Hanh Brown: Tell us an about your career, how you got into real estate, what you currently do with the Better World Properties and at KET.
Tom Wilkinson: Okay. Well, I’m an apartment broker. We’ve been doing selling apartments since 1990. Basically, as you know, we make sure it gets mostly ANC. Been doing it a long time. In a previous podcast, I did with a mortgage company, they thought I’d been doing it may be too long. I don’t know. But, you know, I really enjoy the business and so it’s always a challenge and it was a pleasure to see you out at the convention.
Reuven M. Bisk: Again. And in my case, as you annunciated, I’m president of Better World Holdings, which is looking to purchase and acquire more holdings of properties in Texas, and as well as partner with those out of state who want a local office, whoever when a partner in their deals here. I’m CFO and general counsel of Better World Holdings as our affiliate. I have to believe what the fastest growing management company in this area because we started out a little two years ago with 200 units and we’re next month we should be around 4,000. So, that’s also been a preoccupation but an enjoyable one.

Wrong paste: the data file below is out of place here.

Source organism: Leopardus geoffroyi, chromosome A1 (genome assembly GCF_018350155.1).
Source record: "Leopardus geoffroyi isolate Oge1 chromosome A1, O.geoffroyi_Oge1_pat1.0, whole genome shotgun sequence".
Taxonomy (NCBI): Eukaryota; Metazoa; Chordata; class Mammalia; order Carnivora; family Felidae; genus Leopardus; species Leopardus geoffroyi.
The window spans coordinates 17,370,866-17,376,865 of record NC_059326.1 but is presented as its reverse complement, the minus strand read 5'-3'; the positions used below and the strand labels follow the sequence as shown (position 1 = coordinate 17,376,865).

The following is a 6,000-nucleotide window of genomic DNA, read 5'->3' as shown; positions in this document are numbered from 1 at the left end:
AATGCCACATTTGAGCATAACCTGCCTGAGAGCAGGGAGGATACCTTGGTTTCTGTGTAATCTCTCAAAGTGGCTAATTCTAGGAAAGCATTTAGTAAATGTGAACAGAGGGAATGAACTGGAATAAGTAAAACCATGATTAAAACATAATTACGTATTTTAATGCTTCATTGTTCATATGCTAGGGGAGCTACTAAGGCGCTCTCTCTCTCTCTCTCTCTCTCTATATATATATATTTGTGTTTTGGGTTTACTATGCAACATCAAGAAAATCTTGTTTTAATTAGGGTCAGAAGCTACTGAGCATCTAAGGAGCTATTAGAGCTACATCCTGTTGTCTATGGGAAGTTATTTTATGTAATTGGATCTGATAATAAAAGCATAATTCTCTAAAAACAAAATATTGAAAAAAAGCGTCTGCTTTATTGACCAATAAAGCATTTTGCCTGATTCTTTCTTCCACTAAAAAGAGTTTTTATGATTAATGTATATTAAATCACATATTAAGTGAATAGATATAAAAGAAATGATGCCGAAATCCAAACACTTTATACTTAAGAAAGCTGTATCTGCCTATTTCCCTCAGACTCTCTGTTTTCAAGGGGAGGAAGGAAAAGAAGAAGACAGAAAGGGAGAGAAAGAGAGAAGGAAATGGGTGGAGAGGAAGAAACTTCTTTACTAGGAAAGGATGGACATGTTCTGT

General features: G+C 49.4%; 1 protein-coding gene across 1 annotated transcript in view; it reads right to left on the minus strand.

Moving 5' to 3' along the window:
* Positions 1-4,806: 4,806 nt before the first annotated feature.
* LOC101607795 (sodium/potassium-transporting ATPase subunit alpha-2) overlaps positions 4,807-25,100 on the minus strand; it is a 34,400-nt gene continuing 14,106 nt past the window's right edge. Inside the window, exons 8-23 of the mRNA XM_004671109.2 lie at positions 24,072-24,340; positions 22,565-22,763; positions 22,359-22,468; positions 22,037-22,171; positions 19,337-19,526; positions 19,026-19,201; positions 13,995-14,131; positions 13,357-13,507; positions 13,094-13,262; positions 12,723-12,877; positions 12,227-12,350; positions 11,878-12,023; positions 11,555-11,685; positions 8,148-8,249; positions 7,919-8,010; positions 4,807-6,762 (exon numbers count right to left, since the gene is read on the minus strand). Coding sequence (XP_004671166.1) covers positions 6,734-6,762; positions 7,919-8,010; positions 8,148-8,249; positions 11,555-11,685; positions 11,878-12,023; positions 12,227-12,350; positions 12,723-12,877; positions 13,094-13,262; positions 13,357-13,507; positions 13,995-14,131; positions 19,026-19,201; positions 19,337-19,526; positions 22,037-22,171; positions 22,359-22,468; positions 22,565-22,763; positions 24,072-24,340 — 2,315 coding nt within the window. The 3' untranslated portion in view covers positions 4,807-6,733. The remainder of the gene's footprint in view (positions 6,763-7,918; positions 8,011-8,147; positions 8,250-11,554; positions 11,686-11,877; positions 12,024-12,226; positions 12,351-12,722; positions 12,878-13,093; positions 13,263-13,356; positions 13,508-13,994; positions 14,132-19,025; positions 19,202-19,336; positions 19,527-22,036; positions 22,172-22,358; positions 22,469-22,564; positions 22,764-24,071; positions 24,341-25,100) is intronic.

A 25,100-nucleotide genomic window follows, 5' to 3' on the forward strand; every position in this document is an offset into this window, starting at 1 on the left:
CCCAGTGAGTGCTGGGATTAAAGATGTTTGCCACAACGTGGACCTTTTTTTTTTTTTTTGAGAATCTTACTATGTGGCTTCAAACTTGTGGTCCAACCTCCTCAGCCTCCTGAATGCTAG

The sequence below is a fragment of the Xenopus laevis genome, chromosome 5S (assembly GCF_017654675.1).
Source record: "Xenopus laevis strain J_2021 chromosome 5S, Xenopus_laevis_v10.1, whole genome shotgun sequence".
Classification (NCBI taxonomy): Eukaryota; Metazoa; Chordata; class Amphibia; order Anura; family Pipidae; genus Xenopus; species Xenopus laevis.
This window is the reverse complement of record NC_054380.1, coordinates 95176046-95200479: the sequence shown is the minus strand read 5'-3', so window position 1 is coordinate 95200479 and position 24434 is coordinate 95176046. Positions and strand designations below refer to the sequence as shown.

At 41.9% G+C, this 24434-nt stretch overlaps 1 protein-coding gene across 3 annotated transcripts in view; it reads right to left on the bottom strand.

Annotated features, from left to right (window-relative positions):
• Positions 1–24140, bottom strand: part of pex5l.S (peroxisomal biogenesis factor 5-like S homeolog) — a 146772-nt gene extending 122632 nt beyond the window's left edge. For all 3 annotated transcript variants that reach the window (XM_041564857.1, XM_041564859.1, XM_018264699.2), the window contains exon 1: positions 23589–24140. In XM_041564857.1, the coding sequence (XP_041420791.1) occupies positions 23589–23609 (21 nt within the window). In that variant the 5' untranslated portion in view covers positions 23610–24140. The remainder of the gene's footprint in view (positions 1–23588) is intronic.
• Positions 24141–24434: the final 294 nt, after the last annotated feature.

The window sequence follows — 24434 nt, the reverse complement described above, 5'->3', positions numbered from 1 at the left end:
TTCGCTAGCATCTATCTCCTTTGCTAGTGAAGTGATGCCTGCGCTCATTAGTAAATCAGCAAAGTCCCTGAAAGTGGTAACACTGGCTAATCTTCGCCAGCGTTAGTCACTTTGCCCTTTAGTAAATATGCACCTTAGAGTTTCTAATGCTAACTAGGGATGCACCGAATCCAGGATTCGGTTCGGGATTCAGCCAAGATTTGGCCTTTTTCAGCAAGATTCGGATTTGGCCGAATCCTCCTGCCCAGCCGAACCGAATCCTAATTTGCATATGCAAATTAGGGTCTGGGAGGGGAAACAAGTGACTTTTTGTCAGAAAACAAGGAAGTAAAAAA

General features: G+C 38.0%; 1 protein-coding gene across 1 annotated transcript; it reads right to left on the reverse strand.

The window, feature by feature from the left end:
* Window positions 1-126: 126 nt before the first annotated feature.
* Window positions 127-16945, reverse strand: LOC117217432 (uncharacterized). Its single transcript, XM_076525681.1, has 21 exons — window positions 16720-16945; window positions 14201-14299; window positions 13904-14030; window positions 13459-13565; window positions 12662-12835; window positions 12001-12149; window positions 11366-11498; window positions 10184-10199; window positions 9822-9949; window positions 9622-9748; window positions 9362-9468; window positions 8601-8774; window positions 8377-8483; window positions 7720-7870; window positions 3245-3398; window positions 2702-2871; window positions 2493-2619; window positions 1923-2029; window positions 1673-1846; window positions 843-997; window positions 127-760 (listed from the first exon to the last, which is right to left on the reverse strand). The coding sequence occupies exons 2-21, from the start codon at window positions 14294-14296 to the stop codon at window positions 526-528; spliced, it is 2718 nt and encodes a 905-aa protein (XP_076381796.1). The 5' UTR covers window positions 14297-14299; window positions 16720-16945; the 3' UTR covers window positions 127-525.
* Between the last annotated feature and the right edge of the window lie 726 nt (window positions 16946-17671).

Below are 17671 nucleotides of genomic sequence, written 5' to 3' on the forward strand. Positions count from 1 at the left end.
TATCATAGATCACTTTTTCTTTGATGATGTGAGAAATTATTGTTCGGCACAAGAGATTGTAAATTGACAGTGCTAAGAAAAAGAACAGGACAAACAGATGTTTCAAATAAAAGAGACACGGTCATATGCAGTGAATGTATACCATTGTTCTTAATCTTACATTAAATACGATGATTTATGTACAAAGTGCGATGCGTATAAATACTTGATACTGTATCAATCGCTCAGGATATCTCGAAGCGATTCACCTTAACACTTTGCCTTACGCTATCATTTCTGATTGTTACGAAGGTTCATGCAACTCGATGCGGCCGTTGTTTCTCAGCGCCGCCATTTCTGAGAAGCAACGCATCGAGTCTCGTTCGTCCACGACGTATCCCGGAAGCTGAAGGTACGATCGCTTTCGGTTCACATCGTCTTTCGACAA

Hanh Brown: Congrats. That sounds awesome. Knowing the real estate markets intimately and being able to correctly identify the phase each market is currently in, is the key to recognizing what is a good investment versus what to pass on. Where do you see us relative to Recovery, Expansion, Hyper Supply, and Recession?
Well, my feelings are that we’ve been at least a 10 year upwardly
mobile expansion in the United States. And maybe the longest expansion
has been maybe 12 years. But I’ve heard some economic forecasters say
that their sense is that it may not be moving at the same upward pace as
it was, but we’re so moving forward and there’s
no signs of a recession on the immediate future. Also, we’re expecting a
prospective 75,000 to 100,000 jobs in Houston this year. Occupancy
should jump from 88% to 90% according to apartment data services. Rent
should jump 3% to 4% depending upon which source you hear. So,
construction is not ruined. Large and usage compared to Dallas. Dallas
had 50,000 units added to the last 18 months, and we had maybe 5,500
more on the line in 2018 and maybe 8,500 in 2019. We don’t think we have
650,000 units roughly. So, it’s not like we’re seeing a huge amount of
new constructions. I don’t think there were, you know, the biggest potential threat in my opinion is terrorists. That’s another topic.